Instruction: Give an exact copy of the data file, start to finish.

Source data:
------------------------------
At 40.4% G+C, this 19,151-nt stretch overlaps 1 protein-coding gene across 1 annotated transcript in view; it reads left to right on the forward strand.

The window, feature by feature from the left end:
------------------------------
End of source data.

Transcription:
At 40.4% G+C, this 19,151-nt stretch overlaps 1 protein-coding gene across 1 annotated transcript in view; it reads left to right on the forward strand.

The window, feature by feature from the left end: